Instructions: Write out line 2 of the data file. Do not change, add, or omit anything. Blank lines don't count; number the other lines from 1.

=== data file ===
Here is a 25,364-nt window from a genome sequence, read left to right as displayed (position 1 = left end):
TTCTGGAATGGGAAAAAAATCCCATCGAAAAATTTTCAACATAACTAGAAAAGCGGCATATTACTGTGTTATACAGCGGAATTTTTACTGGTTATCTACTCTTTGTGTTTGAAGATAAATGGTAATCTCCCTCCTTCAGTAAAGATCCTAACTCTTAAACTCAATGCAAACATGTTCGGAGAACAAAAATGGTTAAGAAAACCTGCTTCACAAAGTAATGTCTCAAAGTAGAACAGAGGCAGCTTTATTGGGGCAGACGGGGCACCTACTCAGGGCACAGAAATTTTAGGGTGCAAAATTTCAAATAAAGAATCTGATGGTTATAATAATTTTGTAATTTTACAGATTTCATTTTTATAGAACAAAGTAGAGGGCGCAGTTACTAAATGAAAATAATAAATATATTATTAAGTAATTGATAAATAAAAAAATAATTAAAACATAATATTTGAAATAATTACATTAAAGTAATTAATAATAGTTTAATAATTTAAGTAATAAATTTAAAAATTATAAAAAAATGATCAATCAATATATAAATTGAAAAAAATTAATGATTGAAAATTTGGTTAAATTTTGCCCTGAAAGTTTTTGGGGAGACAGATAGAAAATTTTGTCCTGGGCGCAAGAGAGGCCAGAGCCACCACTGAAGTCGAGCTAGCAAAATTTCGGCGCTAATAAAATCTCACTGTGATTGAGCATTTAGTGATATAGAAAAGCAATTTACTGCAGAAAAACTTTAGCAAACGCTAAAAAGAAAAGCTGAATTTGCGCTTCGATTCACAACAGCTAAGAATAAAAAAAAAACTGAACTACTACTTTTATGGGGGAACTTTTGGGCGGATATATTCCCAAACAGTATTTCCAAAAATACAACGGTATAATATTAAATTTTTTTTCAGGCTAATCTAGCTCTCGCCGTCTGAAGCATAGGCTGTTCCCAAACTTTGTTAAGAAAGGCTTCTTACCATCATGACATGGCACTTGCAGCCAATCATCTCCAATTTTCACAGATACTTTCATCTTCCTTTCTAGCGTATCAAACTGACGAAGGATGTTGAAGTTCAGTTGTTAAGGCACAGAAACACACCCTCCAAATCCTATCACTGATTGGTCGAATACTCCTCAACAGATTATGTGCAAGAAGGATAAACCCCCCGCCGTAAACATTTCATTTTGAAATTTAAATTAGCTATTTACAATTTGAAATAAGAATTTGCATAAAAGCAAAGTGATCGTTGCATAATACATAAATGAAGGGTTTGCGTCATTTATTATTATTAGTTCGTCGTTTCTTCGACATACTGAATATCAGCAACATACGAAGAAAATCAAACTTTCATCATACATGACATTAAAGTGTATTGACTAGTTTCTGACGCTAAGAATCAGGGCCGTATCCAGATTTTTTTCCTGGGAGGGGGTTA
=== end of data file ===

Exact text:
TTCTGGAATGGGAAAAAAATCCCATCGAAAAATTTTCAACATAACTAGAAAAGCGGCATATTACTGTGTTATACAGCGGAATTTTTACTGGTTATCTACTCTTTGTGTTTGAAGATAAATGGTAATCTCCCTCCTTCAGTAAAGATCCTAACTCTTAAACTCAATGCAAACATGTTCGGAGAACAAAAATGGTTAAGAAAACCTGCTTCACAAAGTAATGTCTCAAAGTAGAACAGAGGCAGCTTTATTGGGGCAGACGGGGCACCTACTCAGGGCACAGAAATTTTAGGGTGCAAAATTTCAAATAAAGAATCTGATGGTTATAATAATTTTGTAATTTTACAGATTTCATTTTTATAGAACAAAGTAGAGGGCGCAGTTACTAAATGAAAATAATAAATATATTATTAAGTAATTGATAAATAAAAAAATAATTAAAACATAATATTTGAAATAATTACATTAAAGTAATTAATAATAGTTTAATAATTTAAGTAATAAATTTAAAAATTATAAAAAAATGATCAATCAATATATAAATTGAAAAAAATTAATGATTGAAAATTTGGTTAAATTTTGCCCTGAAAGTTTTTGGGGAGACAGATAGAAAATTTTGTCCTGGGCGCAAGAGAGGCCAGAGCCACCACTGAAGTCGAGCTAGCAAAATTTCGGCGCTAATAAAATCTCACTGTGATTGAGCATTTAGTGATATAGAAAAGCAATTTACTGCAGAAAAACTTTAGCAAACGCTAAAAAGAAAAGCTGAATTTGCGCTTCGATTCACAACAGCTAAGAATAAAAAAAAAACTGAACTACTACTTTTATGGGGGAACTTTTGGGCGGATATATTCCCAAACAGTATTTCCAAAAATACAACGGTATAATATTAAATTTTTTTTCAGGCTAATCTAGCTCTCGCCGTCTGAAGCATAGGCTGTTCCCAAACTTTGTTAAGAAAGGCTTCTTACCATCATGACATGGCACTTGCAGCCAATCATCTCCAATTTTCACAGATACTTTCATCTTCCTTTCTAGCGTATCAAACTGACGAAGGATGTTGAAGTTCAGTTGTTAAGGCACAGAAACACACCCTCCAAATCCTATCACTGATTGGTCGAATACTCCTCAACAGATTATGTGCAAGAAGGATAAACCCCCCGCCGTAAACATTTCATTTTGAAATTTAAATTAGCTATTTACAATTTGAAATAAGAATTTGCATAAAAGCAAAGTGATCGTTGCATAATACATAAATGAAGGGTTTGCGTCATTTATTATTATTAGTTCGTCGTTTCTTCGACATACTGAATATCAGCAACATACGAAGAAAATCAAACTTTCATCATACATGACATTAAAGTGTATTGACTAGTTTCTGACGCTAAGAATCAGGGCCGTATCCAGATTTTTTTCCTGGGAGGGGGTTA